Growing Greener bond vote gets support of 10,000 Friends of Pennsylvania
10,000 Friends of Pennsylvania joins state officials, labor leaders to urge voters to say 'Yes' to Growing Greener Bond question...
PITTSBURGH, May 13, 2005 (PRNewswire) -- One of the developers of Pittsburgh's largest residential development since World War II joined with state and local officials, labor leaders, environmental groups and conservation organizations Friday to encourage residents to support a $625 million "Growing Greener" bond referendum on the May 17 primary election ballot. The bond will help to address some of the state's most pressing environmental problems, ensure a higher quality of life for residents and enhance the economic competitiveness of Pennsylvania.
Mark Schneider, president and managing partner of The Rubinoff Co., joined Department of Community and Economic Development (DCED) Secretary Dennis Yablonsky, United Steelworkers (USW) International President Leo Gerard, Allegheny County Chief Executive Dan Onorato and John Oliver (R), former secretary of the Department of Conservation and Natural Resources (DCNR) at a news conference at Summerset at Frick Park, five miles from downtown Pittsburgh. Funding through Growing Greener programs was key to the environmental restoration necessary to transform the 240-acre former slag pile from a brownfield into a vibrant neighborhood, which eventually will feature more than 700 homes.
"Growing Greener is about public-private partnerships, and this project could not have happened without that kind of leveraging," said Schneider, a member of the board of directors of 10,000 Friends of Pennsylvania. "Growing Greener funds leveraged a $5.9 million U.S. Army Corps of Engineers grant to clean up Nine Mile Run, which flows through the site, and helped pay for environmental cleanup and remediation of the site. Growing Greener was the glue that got this together."
And when the project is complete, Summerset Land Development Associates and the Urban Redevelopment Authority of Pittsburgh will deed 130 of the 240 acres to the adjacent city-owned Frick Park. The result, a common good, is another long-lasting intent of Growing Greener.
"Having a dedicated resources program to invest in open space and park preservation and watershed protection leverages the opportunities to rebuild communities and create residential density where we need it," Schneider said.
DCED Secretary Yablonsky and USW International President Gerard stressed that the bond initiative is vital to keep Pennsylvania thriving both environmentally and economically, ensuring a higher quality of life that will help the state win the race for new business development.
"Governor Rendell has focused on providing Pennsylvania communities with the necessary resources as they strive to invigorate their economies and neighborhoods," DCED Secretary Yablonsky said. "This initiative will fund programs that will help to clean up our environment and revitalize older townships, boroughs and cities. It is essential to go beyond political boundaries and work together to ensure the future health and vitality of Pennsylvania communities that in turn will attract private sector investment and create family-sustaining jobs."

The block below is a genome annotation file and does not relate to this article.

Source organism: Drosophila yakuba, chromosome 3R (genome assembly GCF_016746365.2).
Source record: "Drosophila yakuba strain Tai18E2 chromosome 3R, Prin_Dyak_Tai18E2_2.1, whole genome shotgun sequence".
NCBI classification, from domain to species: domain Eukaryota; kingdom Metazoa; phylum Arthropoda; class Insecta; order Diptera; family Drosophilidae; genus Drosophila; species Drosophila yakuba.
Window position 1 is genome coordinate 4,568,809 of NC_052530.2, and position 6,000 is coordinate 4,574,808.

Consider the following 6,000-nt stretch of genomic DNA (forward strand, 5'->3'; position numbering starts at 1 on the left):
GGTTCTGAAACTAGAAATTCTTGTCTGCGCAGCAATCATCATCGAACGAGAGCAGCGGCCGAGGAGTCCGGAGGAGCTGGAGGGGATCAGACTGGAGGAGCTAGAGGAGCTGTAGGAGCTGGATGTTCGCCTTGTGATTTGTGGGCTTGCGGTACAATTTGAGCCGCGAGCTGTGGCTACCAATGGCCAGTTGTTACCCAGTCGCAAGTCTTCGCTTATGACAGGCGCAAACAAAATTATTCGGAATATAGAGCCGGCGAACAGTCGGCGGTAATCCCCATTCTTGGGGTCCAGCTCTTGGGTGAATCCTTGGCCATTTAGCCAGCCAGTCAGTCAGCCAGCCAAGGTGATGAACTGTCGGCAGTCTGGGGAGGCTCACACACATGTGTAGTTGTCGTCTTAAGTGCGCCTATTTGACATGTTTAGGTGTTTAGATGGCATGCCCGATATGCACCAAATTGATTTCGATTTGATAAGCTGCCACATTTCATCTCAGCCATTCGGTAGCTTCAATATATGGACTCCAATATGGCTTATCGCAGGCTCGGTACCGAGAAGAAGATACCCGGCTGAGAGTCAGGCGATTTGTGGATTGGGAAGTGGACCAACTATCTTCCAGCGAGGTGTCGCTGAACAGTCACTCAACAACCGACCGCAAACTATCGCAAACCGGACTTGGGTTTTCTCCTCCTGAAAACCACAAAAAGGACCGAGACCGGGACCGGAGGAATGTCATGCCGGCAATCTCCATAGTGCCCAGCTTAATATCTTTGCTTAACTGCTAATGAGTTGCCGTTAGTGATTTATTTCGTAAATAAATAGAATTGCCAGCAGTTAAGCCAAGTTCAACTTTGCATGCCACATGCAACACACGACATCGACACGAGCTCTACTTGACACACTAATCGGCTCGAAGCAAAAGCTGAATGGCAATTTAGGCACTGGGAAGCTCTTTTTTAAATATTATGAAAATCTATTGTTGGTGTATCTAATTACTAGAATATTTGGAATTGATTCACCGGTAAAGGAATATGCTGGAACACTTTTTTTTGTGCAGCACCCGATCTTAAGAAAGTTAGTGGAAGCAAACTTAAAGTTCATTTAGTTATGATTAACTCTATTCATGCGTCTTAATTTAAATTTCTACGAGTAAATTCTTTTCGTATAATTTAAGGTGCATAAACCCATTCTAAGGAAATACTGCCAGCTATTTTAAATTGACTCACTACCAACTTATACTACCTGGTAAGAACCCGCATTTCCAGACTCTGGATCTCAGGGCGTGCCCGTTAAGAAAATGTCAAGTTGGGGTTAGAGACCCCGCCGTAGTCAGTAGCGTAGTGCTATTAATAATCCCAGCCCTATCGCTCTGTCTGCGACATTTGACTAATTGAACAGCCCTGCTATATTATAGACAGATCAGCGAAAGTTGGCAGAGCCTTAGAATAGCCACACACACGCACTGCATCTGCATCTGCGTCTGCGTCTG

"USW has a long history in Pittsburgh, and we're throwing our endorsement behind Growing Greener II to help secure the future here, too," USW International President Gerard said. "Make no mistake about it: This bond initiative is about more than just the environment -- it is also a way for us to make sure our Commonwealth thrives economically and competes globally, and it is a way for us to make Pennsylvania more attractive for workers, families and businesses. We have a strong workforce here, and we want to keep them here. That means ensuring a better quality of space for residents."
Only days remain before voters decide on the initiative -- one of the single largest investments in Pennsylvania's future.
In acknowledging his strong support for Growing Greener, former Secretary Oliver said, "Since 1999, I've seen firsthand how the original Growing Greener program has cleaned up our rivers and streams, funded repairs to our state parks and helped eliminate acid mine drainage." Oliver, who also serves as co- chairman of the Vote YES for Growing Greener Committee (www.votegrowinggreener.org), added: "Each one of us now has the opportunity to extend these real environmental benefits to more areas of the state by voting 'yes' on the Growing Greener ballot question May 17."
"The Growing Greener initiative gives us the opportunity to enhance and invest in our parks, trails and other greenspaces," Allegheny County Chief Executive Onorato said. "Approving the Growing Greener ballot question allows us to take a proactive step toward revitalizing our neighborhoods and improving the quality of life for our residents."
The $625 million bond issue, which passed with overwhelming bipartisan support from the Legislature, will protect working farms; preserve natural areas and open spaces; clean up rivers and streams; take on serious environmental problems at abandoned mines and contaminated industrial sites, shore up key programs that are dangerously short of funds, improve our state parks; enhance local recreational needs; repair fish hatcheries and other habitat-related facilities; and revitalize communities across the Commonwealth.
Schneider urged the guests assembled at Summerset on Friday to vote "yes" on the bond referendum question May 17. "Because, if we have the resources to create these kinds of communities, then we can relieve the pressure on our open spaces and farmland."
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